thumbnail-spec: proposing nested thumbnail cache directories
alexl at redhat.com
Thu Aug 30 04:30:59 PDT 2007
On Thu, 2007-08-30 at 12:06 +0200, Christian Neumair wrote:
> Dear xdg list,
> Over at GNOME land we have the problem that due to the huge size of the
> thumbnail directories, refreshing in-memory thumbnail readdir() caches
> takes very long.
> The caches are required as thumbnails are looked up for *every* file one
> opens with the file manager, so the cumulative performance impact is
> Alexander Larsson proposed to reduce this delay massively by using
> nested directories - git does that as well:
> The first two digits of the MD5 hash "4f831f...89" would be split apart,
> and used to create a subdirectory "4f". The thumbnail file corresponding
> to the specified example in this directory would then be named
> "831f...89.png". So the entire hash maps to the file "4f/831f...98.png"
> rather than "4f831f...98.png"
> This definitly allows better cache-refreshing.
It is also much nicer on the filesystem, as it avoids huge directories
which filesystems tend to do poorly at. Furthermore, it means that if
you look for a particular thumbnail which doesn't exist we have to scan
a lot less on the dist.
For example, Say you have 10000 thumbnails. If you stat for a thumbnail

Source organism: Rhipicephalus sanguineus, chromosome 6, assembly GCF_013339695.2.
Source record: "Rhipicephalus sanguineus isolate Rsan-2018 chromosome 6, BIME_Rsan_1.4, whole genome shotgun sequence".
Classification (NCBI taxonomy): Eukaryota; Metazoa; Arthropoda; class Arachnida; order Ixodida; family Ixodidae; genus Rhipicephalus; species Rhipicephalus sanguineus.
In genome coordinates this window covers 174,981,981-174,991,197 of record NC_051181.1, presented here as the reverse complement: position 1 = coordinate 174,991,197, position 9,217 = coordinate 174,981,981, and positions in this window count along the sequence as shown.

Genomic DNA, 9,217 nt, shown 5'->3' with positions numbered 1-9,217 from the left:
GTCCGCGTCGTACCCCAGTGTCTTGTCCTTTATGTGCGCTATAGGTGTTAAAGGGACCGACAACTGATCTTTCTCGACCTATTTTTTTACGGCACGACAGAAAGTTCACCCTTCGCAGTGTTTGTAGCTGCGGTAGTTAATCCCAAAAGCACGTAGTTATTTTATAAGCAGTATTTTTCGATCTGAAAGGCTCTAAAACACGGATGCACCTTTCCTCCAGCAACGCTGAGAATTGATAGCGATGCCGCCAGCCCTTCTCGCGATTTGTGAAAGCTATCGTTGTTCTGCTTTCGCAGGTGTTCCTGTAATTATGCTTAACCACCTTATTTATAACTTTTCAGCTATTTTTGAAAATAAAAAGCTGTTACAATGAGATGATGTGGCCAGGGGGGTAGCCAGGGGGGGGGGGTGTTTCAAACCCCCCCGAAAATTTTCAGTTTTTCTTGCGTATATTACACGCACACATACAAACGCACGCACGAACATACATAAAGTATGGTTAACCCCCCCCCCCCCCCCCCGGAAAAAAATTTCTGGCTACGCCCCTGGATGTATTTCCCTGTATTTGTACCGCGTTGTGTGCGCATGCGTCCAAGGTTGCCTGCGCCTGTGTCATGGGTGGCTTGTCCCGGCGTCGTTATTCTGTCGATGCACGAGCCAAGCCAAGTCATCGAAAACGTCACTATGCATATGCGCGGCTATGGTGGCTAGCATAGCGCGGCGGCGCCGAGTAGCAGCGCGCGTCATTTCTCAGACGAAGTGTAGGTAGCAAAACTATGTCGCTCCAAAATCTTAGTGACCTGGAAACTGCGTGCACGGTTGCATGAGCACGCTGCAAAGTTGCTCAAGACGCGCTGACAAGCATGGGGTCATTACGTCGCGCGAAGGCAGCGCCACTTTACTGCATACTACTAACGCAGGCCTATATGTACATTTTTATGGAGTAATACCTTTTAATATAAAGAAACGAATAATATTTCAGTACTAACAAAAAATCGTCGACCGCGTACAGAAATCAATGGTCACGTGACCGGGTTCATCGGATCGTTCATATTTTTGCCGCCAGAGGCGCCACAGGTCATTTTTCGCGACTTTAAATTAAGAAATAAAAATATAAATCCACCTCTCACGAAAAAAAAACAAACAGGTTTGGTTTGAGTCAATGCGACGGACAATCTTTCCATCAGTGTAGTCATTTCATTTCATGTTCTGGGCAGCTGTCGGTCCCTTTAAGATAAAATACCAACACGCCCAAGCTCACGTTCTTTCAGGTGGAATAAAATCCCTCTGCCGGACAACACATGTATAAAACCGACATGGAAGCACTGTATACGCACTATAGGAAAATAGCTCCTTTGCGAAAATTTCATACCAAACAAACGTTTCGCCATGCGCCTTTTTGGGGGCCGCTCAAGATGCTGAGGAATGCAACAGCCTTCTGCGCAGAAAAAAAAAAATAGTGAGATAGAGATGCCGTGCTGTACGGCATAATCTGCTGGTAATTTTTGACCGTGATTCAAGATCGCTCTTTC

md5 name that is not here then you have to scan through all the 10000
entries in the thumbnail directory. However, using a two-level approach
you generally only need to scan 256 + 10000/256 == 295 entries. Some
filesystems do better than the full scan (e.g. reiserfs and ext3 with
htrees), but its still better to do the hashing manually.
This is nothing new, usenet news spool has been doing this for decades,
and git does it with its sha1 hash files.
> For backwards-compatibility, it may be a good idea to store this in a
> new location, maybe ~/.thumbnails/hashed-failed and
> ~/.thumbnails/hashed-normal rather than ~/.thumbnails/normal and
Yeah, then apps can just switch over as they want and it'll keep
working. There will be some double storage for a while, but eventually
that will be fixed.
Anyone against this?
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